Business Maverick

2024 ELECTIONS

Coalition jitters — business worries about risks to SA reform agenda, hopes for market-friendly government

Coalition jitters — business worries about risks to SA reform agenda, hopes for market-friendly government
Rand strengthens to R17.93/dlr, the highest level since August 2022, as markets react positively to President Cyril Ramaphosa's inauguration and GNU formation.(Illustrative image: iStock and Vecteezy)

Some business players are worried that the reform agenda could be derailed if the ANC enters into an agreement with parties that don’t respect the Constitution and are hostile to the private sector.

Towards the end of the sixth government administration, President Cyril Ramaphosa’s reform agenda had begun to notch some early wins.

The agenda has been aimed at implementing initiatives such as ending Eskom blackouts, turning around the performance of Transnet’s logistics network, and tackling crime and corruption to grow the economy and improve investor confidence.

The new leadership at Eskom and Transnet have started to stabilise the operations of both state-owned enterprises (SOEs), whose failures have harmed the economy over recent years.

At Eskom, there is a renewed focus on monitoring the performance of power stations, which has prompted the Presidency and organised business to forecast that higher stages of Eskom blackouts would end in 2024 or, at worst, be restricted to Stage 1.

Days before the 2024 general election, Parliament passed the Electricity Regulation Amendment Bill, which has been hailed as groundbreaking for ending Eskom’s 100-year monopoly on electricity generation.

The bill paves the way for the direct purchase and transmission of electricity not only from Eskom but also from private power producers, without going through cumbersome legal processes.

Read more in Daily Maverick: Future looks sunny for expanding renewable energy sector in SA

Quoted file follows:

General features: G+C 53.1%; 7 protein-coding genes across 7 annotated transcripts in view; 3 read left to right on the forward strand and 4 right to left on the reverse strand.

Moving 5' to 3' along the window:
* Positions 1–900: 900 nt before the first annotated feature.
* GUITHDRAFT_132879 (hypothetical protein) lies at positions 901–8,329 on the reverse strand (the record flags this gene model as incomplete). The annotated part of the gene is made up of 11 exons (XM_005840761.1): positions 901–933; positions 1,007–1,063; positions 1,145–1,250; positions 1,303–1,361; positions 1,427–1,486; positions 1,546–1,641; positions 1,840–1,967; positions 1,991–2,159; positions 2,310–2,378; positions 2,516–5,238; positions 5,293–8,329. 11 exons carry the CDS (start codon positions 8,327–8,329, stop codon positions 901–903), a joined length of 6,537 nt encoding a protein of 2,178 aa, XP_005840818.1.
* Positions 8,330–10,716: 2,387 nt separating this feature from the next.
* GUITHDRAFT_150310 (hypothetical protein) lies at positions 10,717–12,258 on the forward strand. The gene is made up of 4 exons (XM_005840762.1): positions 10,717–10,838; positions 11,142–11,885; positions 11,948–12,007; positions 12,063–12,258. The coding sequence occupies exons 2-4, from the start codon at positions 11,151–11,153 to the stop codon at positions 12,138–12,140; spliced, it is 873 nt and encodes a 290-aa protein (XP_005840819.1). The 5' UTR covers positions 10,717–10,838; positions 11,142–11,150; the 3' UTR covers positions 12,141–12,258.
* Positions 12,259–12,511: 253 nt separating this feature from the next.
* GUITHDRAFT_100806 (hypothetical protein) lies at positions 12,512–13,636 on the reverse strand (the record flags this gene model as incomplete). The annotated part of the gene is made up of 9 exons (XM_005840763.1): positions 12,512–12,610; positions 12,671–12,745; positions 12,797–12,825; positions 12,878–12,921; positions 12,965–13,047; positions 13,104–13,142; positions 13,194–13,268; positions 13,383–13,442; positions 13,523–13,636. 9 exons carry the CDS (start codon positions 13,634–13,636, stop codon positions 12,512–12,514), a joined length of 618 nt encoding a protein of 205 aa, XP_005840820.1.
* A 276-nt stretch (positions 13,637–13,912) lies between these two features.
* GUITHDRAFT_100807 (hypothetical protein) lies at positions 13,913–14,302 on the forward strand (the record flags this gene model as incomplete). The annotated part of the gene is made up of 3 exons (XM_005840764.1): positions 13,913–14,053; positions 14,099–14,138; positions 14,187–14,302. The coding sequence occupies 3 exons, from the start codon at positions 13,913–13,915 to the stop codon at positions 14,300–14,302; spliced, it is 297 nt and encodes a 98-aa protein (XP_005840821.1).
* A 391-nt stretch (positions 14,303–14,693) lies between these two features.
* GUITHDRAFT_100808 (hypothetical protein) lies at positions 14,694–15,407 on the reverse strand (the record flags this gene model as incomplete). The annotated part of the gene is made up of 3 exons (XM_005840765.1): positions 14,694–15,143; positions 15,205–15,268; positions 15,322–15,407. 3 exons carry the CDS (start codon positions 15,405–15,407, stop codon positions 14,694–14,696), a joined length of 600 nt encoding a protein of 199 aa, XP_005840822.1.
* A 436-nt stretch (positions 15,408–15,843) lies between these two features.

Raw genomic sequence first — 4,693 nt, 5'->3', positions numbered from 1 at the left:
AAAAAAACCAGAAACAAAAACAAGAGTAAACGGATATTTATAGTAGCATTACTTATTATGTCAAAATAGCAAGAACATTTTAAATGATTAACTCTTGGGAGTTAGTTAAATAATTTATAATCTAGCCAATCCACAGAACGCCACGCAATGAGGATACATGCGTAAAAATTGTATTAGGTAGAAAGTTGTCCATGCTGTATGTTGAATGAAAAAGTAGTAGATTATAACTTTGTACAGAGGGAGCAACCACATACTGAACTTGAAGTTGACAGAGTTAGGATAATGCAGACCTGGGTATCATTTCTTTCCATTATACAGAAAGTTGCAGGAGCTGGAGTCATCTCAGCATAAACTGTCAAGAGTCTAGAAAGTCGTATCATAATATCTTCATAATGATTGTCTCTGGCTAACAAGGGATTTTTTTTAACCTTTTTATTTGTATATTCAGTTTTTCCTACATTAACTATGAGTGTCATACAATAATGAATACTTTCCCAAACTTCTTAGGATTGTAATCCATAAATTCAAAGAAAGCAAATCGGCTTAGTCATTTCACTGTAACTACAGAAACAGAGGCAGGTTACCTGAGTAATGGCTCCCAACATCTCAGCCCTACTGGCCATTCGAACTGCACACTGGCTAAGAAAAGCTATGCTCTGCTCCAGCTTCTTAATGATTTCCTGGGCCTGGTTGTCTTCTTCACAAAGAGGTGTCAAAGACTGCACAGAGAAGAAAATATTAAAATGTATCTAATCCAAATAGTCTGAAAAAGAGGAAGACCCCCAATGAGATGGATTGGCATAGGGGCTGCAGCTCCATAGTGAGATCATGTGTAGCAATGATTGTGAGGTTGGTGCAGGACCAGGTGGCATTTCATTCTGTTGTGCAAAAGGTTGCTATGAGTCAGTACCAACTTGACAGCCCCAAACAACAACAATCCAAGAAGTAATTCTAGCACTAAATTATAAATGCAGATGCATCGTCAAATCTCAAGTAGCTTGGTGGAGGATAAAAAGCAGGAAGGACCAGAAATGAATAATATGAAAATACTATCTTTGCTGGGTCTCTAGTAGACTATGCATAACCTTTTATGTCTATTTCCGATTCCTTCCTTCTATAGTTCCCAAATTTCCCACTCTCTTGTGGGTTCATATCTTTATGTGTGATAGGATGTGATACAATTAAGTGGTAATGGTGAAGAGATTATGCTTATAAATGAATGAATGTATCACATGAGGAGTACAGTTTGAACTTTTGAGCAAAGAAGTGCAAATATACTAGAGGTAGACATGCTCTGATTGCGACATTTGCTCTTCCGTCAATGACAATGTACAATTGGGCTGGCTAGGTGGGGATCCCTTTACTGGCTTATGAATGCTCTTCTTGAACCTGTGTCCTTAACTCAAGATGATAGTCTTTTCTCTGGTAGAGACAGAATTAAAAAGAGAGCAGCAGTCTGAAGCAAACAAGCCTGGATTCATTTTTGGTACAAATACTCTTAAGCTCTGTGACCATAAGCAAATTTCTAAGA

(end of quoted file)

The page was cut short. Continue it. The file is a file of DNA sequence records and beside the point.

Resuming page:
At Transnet, processes are under way to partner with private-sector players to run trains and ports independently for a set period. Although Transnet has ruled out the privatisation of its logistics operations, it is allowing private sector players to use their skills to run trains and ports while also pouring in money to upgrade the flailing logistics infrastructure.

Read more in Daily Maverick: Transnet reveals details of plan to rope in private sector to fix its rail network

To tackle pervasive crime and corruption, the passage of the National Prosecuting Authority (NPA) Amendment Bill is in progress. It will pave the way to establish the Investigating Directorate as a permanent entity within the NPA with investigating powers to fight complex corruption-related crimes.

The business response to coalition politics

The outcome of the election, in which South Africa has been thrown into coalition politics at national government level, might create a challenge for the momentum of reforms. To recap: the ANC will have to negotiate with smaller political parties to form a national government after its electoral support fell by just over 17 percentage points to 40.18%.

Some business players are worried that the reform agenda could be derailed if a coalition agreement is struck with individuals or political parties that do not respect the Constitution and rule of law, and prioritise their interests over the country’s.

Among those concerned is Martin Kingston, the chair of Business for South Africa, a pan-industry body that is assisting the Presidency, SOEs and government departments with implementing reforms, along with more than 100 captains of industry.

“We have had no issues, as a partnership, dealing with the ANC government in our areas of focus for the last 12 months and we have seen a broad commitment to key reforms. I am concerned that some of the parties who are in [coalition] discussions at the moment have not demonstrated either sensitivity or commitment to reforms, governance and the sanctity of the Constitution,” Kingston told Daily Maverick.